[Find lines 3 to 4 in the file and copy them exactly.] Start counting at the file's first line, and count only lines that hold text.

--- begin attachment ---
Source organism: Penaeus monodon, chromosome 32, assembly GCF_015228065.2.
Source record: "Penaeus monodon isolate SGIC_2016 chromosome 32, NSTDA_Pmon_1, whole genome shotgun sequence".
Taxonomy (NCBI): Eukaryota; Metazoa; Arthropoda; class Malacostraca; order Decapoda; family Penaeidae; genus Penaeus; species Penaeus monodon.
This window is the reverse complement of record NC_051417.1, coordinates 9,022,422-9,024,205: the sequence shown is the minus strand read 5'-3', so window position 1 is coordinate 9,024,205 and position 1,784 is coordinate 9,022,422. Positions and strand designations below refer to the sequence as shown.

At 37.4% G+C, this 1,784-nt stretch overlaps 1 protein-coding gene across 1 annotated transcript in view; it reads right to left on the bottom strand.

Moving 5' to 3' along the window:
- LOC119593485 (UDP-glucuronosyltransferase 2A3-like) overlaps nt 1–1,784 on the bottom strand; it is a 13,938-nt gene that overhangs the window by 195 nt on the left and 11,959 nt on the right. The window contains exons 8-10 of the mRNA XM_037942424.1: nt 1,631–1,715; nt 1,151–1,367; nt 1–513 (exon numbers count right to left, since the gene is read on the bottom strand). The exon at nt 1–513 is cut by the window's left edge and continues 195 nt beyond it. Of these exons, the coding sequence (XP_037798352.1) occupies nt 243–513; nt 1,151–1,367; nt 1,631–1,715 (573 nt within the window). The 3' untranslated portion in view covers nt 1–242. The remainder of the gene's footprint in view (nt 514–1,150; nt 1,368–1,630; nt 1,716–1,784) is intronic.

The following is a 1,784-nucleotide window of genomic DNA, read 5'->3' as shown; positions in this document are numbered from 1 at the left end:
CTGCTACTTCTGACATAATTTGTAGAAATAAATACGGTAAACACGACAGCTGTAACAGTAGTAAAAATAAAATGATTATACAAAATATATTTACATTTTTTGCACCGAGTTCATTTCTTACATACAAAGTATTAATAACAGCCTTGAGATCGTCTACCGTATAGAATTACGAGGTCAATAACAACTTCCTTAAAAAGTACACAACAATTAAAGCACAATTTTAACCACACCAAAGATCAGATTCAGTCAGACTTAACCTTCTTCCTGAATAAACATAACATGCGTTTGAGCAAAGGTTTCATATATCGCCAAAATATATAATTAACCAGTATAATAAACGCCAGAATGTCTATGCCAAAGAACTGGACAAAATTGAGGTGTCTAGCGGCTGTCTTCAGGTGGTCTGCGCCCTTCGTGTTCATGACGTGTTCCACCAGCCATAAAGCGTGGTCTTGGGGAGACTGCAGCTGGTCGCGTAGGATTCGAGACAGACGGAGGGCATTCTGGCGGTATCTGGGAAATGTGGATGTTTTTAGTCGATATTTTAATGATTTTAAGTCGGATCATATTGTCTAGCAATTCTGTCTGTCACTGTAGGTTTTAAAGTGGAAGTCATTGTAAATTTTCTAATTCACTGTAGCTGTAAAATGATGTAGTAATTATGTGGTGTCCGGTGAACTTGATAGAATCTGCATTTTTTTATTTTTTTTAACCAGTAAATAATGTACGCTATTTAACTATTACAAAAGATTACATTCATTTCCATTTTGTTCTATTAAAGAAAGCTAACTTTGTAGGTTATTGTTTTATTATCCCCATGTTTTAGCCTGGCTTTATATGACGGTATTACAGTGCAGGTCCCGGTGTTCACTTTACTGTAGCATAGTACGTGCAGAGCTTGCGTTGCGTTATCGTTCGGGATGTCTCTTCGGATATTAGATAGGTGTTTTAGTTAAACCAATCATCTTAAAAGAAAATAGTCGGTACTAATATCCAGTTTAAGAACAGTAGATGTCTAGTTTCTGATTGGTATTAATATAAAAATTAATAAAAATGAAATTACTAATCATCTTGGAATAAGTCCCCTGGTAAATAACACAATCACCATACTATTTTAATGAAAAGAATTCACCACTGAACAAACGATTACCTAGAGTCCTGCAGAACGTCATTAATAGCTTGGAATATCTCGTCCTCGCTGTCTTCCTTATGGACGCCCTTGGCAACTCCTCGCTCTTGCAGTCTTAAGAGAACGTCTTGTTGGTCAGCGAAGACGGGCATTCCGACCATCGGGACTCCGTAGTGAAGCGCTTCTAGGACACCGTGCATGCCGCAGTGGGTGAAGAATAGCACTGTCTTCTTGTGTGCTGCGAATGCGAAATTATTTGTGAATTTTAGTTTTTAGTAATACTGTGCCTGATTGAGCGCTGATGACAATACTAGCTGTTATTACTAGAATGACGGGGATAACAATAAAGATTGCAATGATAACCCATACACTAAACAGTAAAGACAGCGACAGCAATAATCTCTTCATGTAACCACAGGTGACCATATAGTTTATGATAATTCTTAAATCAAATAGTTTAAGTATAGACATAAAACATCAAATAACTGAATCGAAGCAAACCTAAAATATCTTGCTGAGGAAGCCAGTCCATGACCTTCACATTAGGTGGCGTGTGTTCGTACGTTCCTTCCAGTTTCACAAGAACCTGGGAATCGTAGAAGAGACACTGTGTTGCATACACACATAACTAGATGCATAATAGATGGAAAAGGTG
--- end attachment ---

Taxonomy (NCBI): Eukaryota; Metazoa; Arthropoda; class Malacostraca; order Decapoda; family Penaeidae; genus Penaeus; species Penaeus monodon.
This window is the reverse complement of record NC_051417.1, coordinates 9,022,422-9,024,205: the sequence shown is the minus strand read 5'-3', so window position 1 is coordinate 9,024,205 and position 1,784 is coordinate 9,022,422. Positions and strand designations below refer to the sequence as shown.